For the Federal Republic of Germany, the corona pandemic is one of the biggest crises since it was founded. Above all, the virus has shown one thing: that German society first has to learn to deal with such major crises. Princeton economist Markus Brunnermeier has researched what this learning could look like in a pandemic, but also in other crises such as climate change. He presented his theses as part of the Munich Economic Debates from Ifo Institute and Süddeutscher Zeitung before (the event took place online due to Corona). His most important finding: societies have to become resilient. What this means, he explained using the fable of the French author Jean de la Fontaine about the oak and the reed: The oak is “robust”, it can withstand the storm – but only up to a certain point. If the storm becomes too strong, the tree will break. “The reed, on the other hand, bends in a storm, but it doesn’t break,” it is resilient. Societies need precisely this resilience, the ability to “bounce back” after a crisis, said Brunnermeier.
Markus Brunnermeier teaches at the Bendheim Center for Finance at Princeton University and has so far made a name for himself there primarily with work on financial markets, the financial and euro crises. The experience with the financial crisis of 2008/2009 in particular led him to define the term resilience, which actually comes from psychology, more concretely and precisely according to economic criteria. According to Brunnermeier, societies should not try to block and avoid shocks. Because if the shock gets too big – Brunnermeier uses the term “tipping point” – and the oak breaks, the consequences may be catastrophic. It is better to learn how to respond to shocks: “Learn to be resilient through small crises.” This applies to Corona, but also to the climate crisis or the economic crisis. Brunnermeier draws an analogy to the human immune system: It is strengthened when children are exposed to germs at an early age. Or in business: good bankruptcy law is better than trying to prevent bankruptcies at all costs.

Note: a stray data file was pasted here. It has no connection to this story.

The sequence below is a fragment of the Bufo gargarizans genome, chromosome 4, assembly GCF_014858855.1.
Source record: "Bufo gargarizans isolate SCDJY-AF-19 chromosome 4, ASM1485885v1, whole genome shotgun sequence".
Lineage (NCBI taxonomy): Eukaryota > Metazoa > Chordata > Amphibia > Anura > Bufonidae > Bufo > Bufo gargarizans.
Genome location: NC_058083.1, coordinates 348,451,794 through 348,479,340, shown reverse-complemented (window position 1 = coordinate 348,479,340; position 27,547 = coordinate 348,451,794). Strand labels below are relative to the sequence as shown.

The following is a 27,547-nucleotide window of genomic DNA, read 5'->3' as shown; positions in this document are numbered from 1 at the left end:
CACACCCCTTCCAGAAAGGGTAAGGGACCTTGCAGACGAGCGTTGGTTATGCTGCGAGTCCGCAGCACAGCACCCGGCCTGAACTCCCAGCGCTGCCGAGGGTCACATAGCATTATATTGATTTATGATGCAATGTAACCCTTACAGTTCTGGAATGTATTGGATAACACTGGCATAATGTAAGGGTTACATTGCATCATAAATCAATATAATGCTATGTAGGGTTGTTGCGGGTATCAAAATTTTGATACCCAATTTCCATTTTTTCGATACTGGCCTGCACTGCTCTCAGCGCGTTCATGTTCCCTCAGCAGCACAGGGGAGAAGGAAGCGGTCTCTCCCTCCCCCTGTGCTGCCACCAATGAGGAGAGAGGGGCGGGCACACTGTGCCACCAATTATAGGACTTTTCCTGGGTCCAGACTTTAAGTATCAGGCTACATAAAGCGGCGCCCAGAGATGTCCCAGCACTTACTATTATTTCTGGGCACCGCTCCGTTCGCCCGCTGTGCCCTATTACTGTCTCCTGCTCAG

However, as Brunnermeier shows, the concept of resilience does not provide simple solutions. It is not enough that every member of society reacts to crises as they please. That would only produce crisis profiteers. Clear, credible rules for behavior in a crisis are necessary. Another problem is the “scarring” caused by the crisis, ie damage that has a long lasting effect. Corona has led to negative consequences on the labor market and to a “debt overhang problem” for governments and companies. Because of the higher inflation rates, the central banks would also have lost some room for maneuver. “You can no longer act as aggressively as you have done before,” said Brunnermeier. On the other hand, Corona has just triggered a surge of innovation.
Diverse societies are more resilient than homogeneous ones
The relationship between diversity and resilience is also difficult. Diverse societies are more resilient because people with different characteristics and risks are easier to insure. On the other hand, homogeneous societies are more solidary because they combine social norms.
The economist also applies the concept of resilience to the climate crisis. During the various lockdowns in the pandemic, when production and consumption were cut back worldwide, emissions of climate-damaging carbon dioxide hardly decreased. Therefore, abstaining from consumption, apparently a “robust” method, is not a solution. In contrast, innovations that promote resilience and are stimulated by CO₂ taxes and other levies are indispensable. Climate clubs, such as those proposed by Nobel Prize winner William Nordhaus, would also be a possibility. Countries with an active climate policy join forces and levy tariffs on countries without such a policy.
In view of the way the People’s Republic of China has dealt with Corona, Brunnermeier’s question is by no means academic as to whether autocratic societies deal better with crises than open, democratic ones. Autocratic regimes are “good at enforcing strict rules”. But they’re not that good at developing vaccines. Democracies, on the other hand, appear “shaky”, but they are more resilient because they allow diversity of opinion, because there is a transparent flow of information and because they are open to those who think differently. Brunnermeier’s book “Die resiliente Gesellschaft” was published in August and was awarded the German Business Book Prize.